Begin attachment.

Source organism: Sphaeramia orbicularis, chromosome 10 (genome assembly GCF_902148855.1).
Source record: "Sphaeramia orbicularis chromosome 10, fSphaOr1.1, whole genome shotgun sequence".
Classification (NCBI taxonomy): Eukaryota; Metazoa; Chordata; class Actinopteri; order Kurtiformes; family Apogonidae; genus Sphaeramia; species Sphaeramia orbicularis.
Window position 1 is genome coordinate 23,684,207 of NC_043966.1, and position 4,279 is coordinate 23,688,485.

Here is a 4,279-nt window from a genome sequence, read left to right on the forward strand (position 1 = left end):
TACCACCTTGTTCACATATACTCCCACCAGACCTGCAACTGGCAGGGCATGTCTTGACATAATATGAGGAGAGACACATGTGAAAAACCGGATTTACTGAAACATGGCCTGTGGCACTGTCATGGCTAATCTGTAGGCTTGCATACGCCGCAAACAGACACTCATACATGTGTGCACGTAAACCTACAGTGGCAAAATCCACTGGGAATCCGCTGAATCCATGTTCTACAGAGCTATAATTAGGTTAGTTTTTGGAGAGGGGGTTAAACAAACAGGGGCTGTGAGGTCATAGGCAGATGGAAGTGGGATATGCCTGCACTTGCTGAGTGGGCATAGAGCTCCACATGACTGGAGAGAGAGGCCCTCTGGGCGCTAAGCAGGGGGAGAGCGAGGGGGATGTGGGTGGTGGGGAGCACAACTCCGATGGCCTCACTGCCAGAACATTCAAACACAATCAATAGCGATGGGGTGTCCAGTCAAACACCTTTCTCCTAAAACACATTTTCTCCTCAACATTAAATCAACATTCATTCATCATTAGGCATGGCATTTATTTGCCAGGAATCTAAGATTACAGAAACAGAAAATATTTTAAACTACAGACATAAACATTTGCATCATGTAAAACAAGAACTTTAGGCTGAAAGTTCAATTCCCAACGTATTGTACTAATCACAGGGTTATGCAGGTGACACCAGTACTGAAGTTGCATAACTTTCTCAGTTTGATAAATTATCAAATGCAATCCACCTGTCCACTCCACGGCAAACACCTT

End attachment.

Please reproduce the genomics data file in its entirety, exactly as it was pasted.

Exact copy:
Source organism: Sphaeramia orbicularis, chromosome 10 (genome assembly GCF_902148855.1).
Source record: "Sphaeramia orbicularis chromosome 10, fSphaOr1.1, whole genome shotgun sequence".
Classification (NCBI taxonomy): Eukaryota; Metazoa; Chordata; class Actinopteri; order Kurtiformes; family Apogonidae; genus Sphaeramia; species Sphaeramia orbicularis.
Window position 1 is genome coordinate 23,684,207 of NC_043966.1, and position 4,279 is coordinate 23,688,485.

Here is a 4,279-nt window from a genome sequence, read left to right on the forward strand (position 1 = left end):
TACCACCTTGTTCACATATACTCCCACCAGACCTGCAACTGGCAGGGCATGTCTTGACATAATATGAGGAGAGACACATGTGAAAAACCGGATTTACTGAAACATGGCCTGTGGCACTGTCATGGCTAATCTGTAGGCTTGCATACGCCGCAAACAGACACTCATACATGTGTGCACGTAAACCTACAGTGGCAAAATCCACTGGGAATCCGCTGAATCCATGTTCTACAGAGCTATAATTAGGTTAGTTTTTGGAGAGGGGGTTAAACAAACAGGGGCTGTGAGGTCATAGGCAGATGGAAGTGGGATATGCCTGCACTTGCTGAGTGGGCATAGAGCTCCACATGACTGGAGAGAGAGGCCCTCTGGGCGCTAAGCAGGGGGAGAGCGAGGGGGATGTGGGTGGTGGGGAGCACAACTCCGATGGCCTCACTGCCAGAACATTCAAACACAATCAATAGCGATGGGGTGTCCAGTCAAACACCTTTCTCCTAAAACACATTTTCTCCTCAACATTAAATCAACATTCATTCATCATTAGGCATGGCATTTATTTGCCAGGAATCTAAGATTACAGAAACAGAAAATATTTTAAACTACAGACATAAACATTTGCATCATGTAAAACAAGAACTTTAGGCTGAAAGTTCAATTCCCAACGTATTGTACTAATCACAGGGTTATGCAGGTGACACCAGTACTGAAGTTGCATAACTTTCTCAGTTTGATAAATTATCAAATGCAATCCACCTGTCCACTCCACGGCAAACACCTT